What to expect when getting a rescue dog – words Al Wood
Offering a forever loving home to a dog who has been abandoned or mistreated in the past is one of the kindest and most rewarding things that you could ever do. With more dogs than ever before now filling up rescue centres, animal homes and charities, they need people like you to give them the happy, safe and comfortable life that they deserve.
But, taking on a rescue dog can often be a daunting experience if you have never done it before. Which kind of dog will you pick? Do you have the patience and skills required to look after certain rescue dogs? What about previous illnesses and injuries that you will be responsible for getting treatment for? Taking home a rescue dog is a huge responsibility that shouldn’t be taken lightly. So, we’ve put together some of the main things you can expect, to help you prepare for the arrival of your new furry friend.
#1. Choosing the Right Dog:
Before you begin your journey, it’s a good idea to bear in mind that choosing a rescue dog is very different from getting a puppy. In general, most dogs that need re-homing will be older and have often developed their own unique personality and likes and dislikes that you will need to keep in mind when choosing. Before taking a trip to the rescue centre, it’s a wise idea to compile a list of everything that you need in a dog; this will help you match up with your perfect canine partner. For example, if you have another pet, you’ll need a dog who will be ok with this. Many rescue dogs are not good around cats or fearful of other dogs, so speak to the centre before choosing if you have another pet at home. And, if you have small children, make sure that the dog you choose is good with kids too.
#2. Having a Home Check:
Once you’ve chosen the dog that you’d like to take home, a responsible rescue centre will always come out to check your home and living situation and make sure that it is suitable for a dog. They’re not looking for a perfect home and normal everyday mess won’t even be noticed; what they don’t want to see is anything that could be a potential hazard for a new dog. So, now is the time to look around your home and see what you could do to make it safer for a dog to live in. If you have a back garden or yard, make sure that it is completely secure as many rescue centres will refuse to allow you to rehome a dog if there is a risk of them easily running away when you let them outside. And, find anything else in your home that could be a risk – open, loose cables can be very inviting for a dog to chew on, so it’s a good idea to secure these to the wall or get casing for them.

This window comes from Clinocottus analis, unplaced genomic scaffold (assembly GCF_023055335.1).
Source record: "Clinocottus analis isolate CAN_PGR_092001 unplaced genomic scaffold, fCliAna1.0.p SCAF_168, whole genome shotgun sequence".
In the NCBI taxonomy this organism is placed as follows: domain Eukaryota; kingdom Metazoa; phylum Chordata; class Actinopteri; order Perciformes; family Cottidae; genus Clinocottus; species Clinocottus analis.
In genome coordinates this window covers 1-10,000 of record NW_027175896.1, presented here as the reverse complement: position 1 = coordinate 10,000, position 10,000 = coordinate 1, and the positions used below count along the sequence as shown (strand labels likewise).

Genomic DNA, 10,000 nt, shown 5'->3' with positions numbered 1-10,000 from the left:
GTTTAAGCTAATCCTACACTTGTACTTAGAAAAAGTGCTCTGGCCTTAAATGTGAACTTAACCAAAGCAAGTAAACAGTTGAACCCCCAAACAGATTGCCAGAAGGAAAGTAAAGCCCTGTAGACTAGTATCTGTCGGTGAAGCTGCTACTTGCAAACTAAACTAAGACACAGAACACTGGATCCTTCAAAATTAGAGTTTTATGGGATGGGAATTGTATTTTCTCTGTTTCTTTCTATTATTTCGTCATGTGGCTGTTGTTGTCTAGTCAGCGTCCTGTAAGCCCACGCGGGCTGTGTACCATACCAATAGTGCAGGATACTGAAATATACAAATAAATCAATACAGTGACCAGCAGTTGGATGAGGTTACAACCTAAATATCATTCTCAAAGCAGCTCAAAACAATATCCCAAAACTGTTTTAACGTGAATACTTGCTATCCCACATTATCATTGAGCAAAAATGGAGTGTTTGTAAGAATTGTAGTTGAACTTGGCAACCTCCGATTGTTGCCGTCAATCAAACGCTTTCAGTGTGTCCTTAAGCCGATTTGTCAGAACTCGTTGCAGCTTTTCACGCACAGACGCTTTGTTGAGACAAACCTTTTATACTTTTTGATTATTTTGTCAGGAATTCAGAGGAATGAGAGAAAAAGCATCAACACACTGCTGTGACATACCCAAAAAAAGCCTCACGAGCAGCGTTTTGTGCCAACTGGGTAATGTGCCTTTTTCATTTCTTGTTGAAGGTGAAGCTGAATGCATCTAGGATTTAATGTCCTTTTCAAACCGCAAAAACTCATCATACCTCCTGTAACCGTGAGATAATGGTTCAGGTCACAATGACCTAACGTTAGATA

#3. Visiting the Vet:
All good rescue centres will ensure that your dog has been checked over by a vet, vaccinated and given flea and worm treatment before you are allowed to take them home. But, it’s a good idea to go to your vet with them too for an initial visit. This gives your vet the opportunity to meet your new dog, and for you to meet the vet if you are new to all of this. You can also have the details on the microchip changed whilst there. Even if your dog has passed the health check done by the centre with flying colours, it’s also a good opportunity for your vet to give them the once-over again and potentially find something that the other vet could have missed.
#4. Getting Insurance: